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We don’t mind if your agents scour our pages. Every click makes America stronger!
The Department of Homeland Security exists to protect America from threats, both domestic and international. As Reuters revealed this week, those in the department take their jobs so seriously that they routinely spend precious anti-terrorist resources cruising YouTube, Hulu, Twitter, and the New York Times.
On that list, the Daily Dot is surely worth trawling for potential threats, too, right? But no.
As Reuters reported:
A “privacy compliance review” issued by DHS last November says that since at least June 2010, its national operations center has been operating a “Social Networking/Media Capability” which involves regular monitoring of “publicly available online forums, blogs, public websites and message boards.” The purpose of the monitoring, says the government document, is to “collect information used in providing situational awareness and establishing a common operating picture.”
The Atlantic laid out a complete list. Even the moribund Myspace is deemed worth tracking:
The Drudge Report
The Huffington Post
The New York Times Lede blog
Wired’s Threat Level
Wired’s Danger Room
ABC News’ investigative blog The Blotter
“blogs that cover bird flu … news and activity along U.S. borders … drug trafficking and cybercrime”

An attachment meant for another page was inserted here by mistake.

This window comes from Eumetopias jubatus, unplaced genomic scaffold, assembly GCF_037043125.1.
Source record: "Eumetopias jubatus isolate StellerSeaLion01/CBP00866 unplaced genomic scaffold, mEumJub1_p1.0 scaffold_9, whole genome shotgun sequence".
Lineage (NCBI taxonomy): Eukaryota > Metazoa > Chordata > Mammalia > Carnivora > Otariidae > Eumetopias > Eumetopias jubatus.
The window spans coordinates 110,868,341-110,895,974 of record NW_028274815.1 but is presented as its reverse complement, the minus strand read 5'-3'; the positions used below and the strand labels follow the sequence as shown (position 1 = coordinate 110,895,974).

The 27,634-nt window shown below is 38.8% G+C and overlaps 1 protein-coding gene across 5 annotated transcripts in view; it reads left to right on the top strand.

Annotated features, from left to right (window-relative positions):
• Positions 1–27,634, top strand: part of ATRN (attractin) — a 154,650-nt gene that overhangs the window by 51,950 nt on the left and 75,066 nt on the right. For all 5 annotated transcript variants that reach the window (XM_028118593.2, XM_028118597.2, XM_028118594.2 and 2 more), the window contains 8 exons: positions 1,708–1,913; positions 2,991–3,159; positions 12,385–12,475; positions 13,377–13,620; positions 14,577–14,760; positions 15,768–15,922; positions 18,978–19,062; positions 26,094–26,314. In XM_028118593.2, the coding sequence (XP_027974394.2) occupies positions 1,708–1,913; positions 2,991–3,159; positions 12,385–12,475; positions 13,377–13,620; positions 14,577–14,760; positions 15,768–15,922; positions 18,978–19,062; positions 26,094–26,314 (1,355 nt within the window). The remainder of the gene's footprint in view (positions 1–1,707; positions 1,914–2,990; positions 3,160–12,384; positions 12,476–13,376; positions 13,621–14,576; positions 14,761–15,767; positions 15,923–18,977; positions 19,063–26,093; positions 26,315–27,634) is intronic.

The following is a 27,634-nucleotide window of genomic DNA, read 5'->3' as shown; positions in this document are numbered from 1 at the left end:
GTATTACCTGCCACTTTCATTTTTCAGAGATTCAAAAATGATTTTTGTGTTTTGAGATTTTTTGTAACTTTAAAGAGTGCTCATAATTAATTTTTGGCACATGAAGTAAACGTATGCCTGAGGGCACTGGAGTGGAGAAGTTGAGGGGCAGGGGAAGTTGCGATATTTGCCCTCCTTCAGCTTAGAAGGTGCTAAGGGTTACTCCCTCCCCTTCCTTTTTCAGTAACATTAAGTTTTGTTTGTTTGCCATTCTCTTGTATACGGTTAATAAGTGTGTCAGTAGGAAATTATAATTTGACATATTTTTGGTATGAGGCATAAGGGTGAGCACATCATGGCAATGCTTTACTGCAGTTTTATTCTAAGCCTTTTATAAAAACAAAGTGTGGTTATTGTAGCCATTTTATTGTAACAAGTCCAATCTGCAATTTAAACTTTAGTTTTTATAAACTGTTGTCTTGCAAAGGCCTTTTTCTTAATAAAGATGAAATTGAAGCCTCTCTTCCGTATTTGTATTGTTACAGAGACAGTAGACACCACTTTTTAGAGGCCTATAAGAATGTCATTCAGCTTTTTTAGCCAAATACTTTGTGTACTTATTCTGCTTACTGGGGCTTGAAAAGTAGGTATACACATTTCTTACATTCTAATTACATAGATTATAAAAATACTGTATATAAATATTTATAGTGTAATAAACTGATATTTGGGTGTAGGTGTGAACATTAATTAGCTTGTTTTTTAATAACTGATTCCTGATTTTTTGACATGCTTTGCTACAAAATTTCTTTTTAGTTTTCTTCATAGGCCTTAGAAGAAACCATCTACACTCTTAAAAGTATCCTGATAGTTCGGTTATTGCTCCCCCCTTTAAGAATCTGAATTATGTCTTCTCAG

Talk about your misplaced priorities.
If there’s one website that the U.S. government should pay its employees to monitor for suspicious activities, it’s the hometown newspaper of the World Wide Web.
Don’t they know that this humble website recently hired a known Occupy sympathizer who once attempted to transport aromatherapy across the US border and whose ancestors looted and burned the White House?
Hellooooooo, Homeland Security! What does a website gotta do to get a little notoriety these days?
Oh, fine. Here you go.
“Human to human outbreaks of paranoia infect the USA even unto your virtual offshored employees and/or illegal immigrants. Mad cow. Green card. Cthulhu R’lyeh wgah’nagl fhtagn.”
If that doesn’t put us on a watch list, nothing will.
Seriously, we need those pageviews. And startups create jobs, right?
Two birds, one stone: America gets safety and stimulus. The Daily Dot gets a loyal readership in the office parks of the greater Washington, D.C. area.
Lorraine Murphy is an Ottawa-based cybersecurity journalist and founding editor of the Cryptosphere. She has a keen interest in WikiLeaks and web culture, and her bylines have appeared in Salon, Vanity Fair, Serious Eats, and elsewhere.